Namespaces allow you to declare public variables, which are only public within that namespace. So, I could have 2 separate public variables called m_var, providing at least one of them was in a namespace. A procedure or function with the same namespace declared would be able to access the m_var from that namespace or it could be accessed as namespace.m_var from anywhere. It’s useful if there is a risk of having conflicting public variable names – for example, if you are adding Page or Section templates or Pages from the Page Library to your App.
by specifying the namespace in a delegate or procedure, variables do not need to be prefixed by the namespace.
proc myDelegate() namespace PeopleKiosk Public myvar // peoplekiosk.myvar and myvar reference the same variable endproc
Tip #1: you can use the namespace() function to save the current namespace and set it back later in your code.
Tip #2: To disable the namespace just specify
namespace none // or namespace
Tip #3: how to inspect a namespace? Try this in the console.
namespace barry public myvar = "hello world" ? barry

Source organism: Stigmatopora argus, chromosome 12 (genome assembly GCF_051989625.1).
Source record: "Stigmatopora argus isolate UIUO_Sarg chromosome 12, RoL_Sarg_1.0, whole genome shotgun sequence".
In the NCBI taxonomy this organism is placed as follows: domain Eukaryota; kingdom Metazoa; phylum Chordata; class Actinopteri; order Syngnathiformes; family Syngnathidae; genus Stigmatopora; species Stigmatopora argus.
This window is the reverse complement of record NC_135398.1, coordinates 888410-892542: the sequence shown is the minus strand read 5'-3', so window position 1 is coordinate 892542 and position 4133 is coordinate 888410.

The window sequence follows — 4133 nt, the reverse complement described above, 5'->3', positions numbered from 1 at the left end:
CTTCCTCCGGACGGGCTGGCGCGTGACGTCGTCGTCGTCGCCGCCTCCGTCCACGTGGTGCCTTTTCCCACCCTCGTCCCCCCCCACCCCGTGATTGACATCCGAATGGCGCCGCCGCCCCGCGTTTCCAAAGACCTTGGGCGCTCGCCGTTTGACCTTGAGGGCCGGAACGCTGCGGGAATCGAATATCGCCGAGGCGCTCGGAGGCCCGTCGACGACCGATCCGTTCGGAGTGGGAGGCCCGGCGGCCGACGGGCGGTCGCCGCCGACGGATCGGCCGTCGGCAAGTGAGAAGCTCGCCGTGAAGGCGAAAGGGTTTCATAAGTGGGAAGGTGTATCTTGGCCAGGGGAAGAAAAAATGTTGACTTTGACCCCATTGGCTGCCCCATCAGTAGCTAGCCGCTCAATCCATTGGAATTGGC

Surprise surprise, namespaces are just objects that encapsulate public variables and other things (more on that later).
I have a desktop app and I wish to make variable initialised in one page visible to all other pages
In my case, my initial page is a page with custom section
I have public some variables and initialised the values of these public variables but I am not able to see the variables value in other pages
May I know how I can expose the variables created in my custom section of my initial page to all other pages
You probably have a namespace statement in your custom section code. That being the case you need to prefix the reference of your public variables by the name of the namespace e.g.
in another page you must reference it like this